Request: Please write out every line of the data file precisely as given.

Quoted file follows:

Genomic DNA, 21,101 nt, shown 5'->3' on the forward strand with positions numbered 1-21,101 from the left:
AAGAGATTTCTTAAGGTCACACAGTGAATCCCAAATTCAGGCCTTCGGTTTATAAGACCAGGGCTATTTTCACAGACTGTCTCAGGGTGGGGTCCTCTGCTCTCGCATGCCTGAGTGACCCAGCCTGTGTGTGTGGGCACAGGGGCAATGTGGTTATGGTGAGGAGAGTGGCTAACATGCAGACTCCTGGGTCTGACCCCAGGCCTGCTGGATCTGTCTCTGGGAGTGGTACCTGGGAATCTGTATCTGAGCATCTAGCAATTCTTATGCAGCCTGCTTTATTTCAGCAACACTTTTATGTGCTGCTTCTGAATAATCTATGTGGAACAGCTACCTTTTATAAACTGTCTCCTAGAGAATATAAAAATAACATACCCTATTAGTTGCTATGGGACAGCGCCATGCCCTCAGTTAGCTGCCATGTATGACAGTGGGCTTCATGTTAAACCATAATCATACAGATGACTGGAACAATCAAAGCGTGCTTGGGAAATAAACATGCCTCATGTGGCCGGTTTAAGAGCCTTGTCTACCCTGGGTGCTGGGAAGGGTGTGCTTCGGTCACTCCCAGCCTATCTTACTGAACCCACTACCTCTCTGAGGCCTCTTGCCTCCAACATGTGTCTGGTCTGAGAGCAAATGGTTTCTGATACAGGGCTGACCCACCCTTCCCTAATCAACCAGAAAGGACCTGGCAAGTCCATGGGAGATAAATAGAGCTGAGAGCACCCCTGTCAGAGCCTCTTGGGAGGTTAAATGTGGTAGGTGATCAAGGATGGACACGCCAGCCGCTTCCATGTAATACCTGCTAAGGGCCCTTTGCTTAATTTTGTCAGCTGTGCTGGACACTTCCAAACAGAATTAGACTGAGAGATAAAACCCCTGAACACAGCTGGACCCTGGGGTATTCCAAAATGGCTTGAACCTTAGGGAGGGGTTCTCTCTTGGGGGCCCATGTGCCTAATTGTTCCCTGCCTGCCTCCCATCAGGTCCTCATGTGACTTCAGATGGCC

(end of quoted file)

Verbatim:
Genomic DNA, 21,101 nt, shown 5'->3' on the forward strand with positions numbered 1-21,101 from the left:
AAGAGATTTCTTAAGGTCACACAGTGAATCCCAAATTCAGGCCTTCGGTTTATAAGACCAGGGCTATTTTCACAGACTGTCTCAGGGTGGGGTCCTCTGCTCTCGCATGCCTGAGTGACCCAGCCTGTGTGTGTGGGCACAGGGGCAATGTGGTTATGGTGAGGAGAGTGGCTAACATGCAGACTCCTGGGTCTGACCCCAGGCCTGCTGGATCTGTCTCTGGGAGTGGTACCTGGGAATCTGTATCTGAGCATCTAGCAATTCTTATGCAGCCTGCTTTATTTCAGCAACACTTTTATGTGCTGCTTCTGAATAATCTATGTGGAACAGCTACCTTTTATAAACTGTCTCCTAGAGAATATAAAAATAACATACCCTATTAGTTGCTATGGGACAGCGCCATGCCCTCAGTTAGCTGCCATGTATGACAGTGGGCTTCATGTTAAACCATAATCATACAGATGACTGGAACAATCAAAGCGTGCTTGGGAAATAAACATGCCTCATGTGGCCGGTTTAAGAGCCTTGTCTACCCTGGGTGCTGGGAAGGGTGTGCTTCGGTCACTCCCAGCCTATCTTACTGAACCCACTACCTCTCTGAGGCCTCTTGCCTCCAACATGTGTCTGGTCTGAGAGCAAATGGTTTCTGATACAGGGCTGACCCACCCTTCCCTAATCAACCAGAAAGGACCTGGCAAGTCCATGGGAGATAAATAGAGCTGAGAGCACCCCTGTCAGAGCCTCTTGGGAGGTTAAATGTGGTAGGTGATCAAGGATGGACACGCCAGCCGCTTCCATGTAATACCTGCTAAGGGCCCTTTGCTTAATTTTGTCAGCTGTGCTGGACACTTCCAAACAGAATTAGACTGAGAGATAAAACCCCTGAACACAGCTGGACCCTGGGGTATTCCAAAATGGCTTGAACCTTAGGGAGGGGTTCTCTCTTGGGGGCCCATGTGCCTAATTGTTCCCTGCCTGCCTCCCATCAGGTCCTCATGTGACTTCAGATGGCC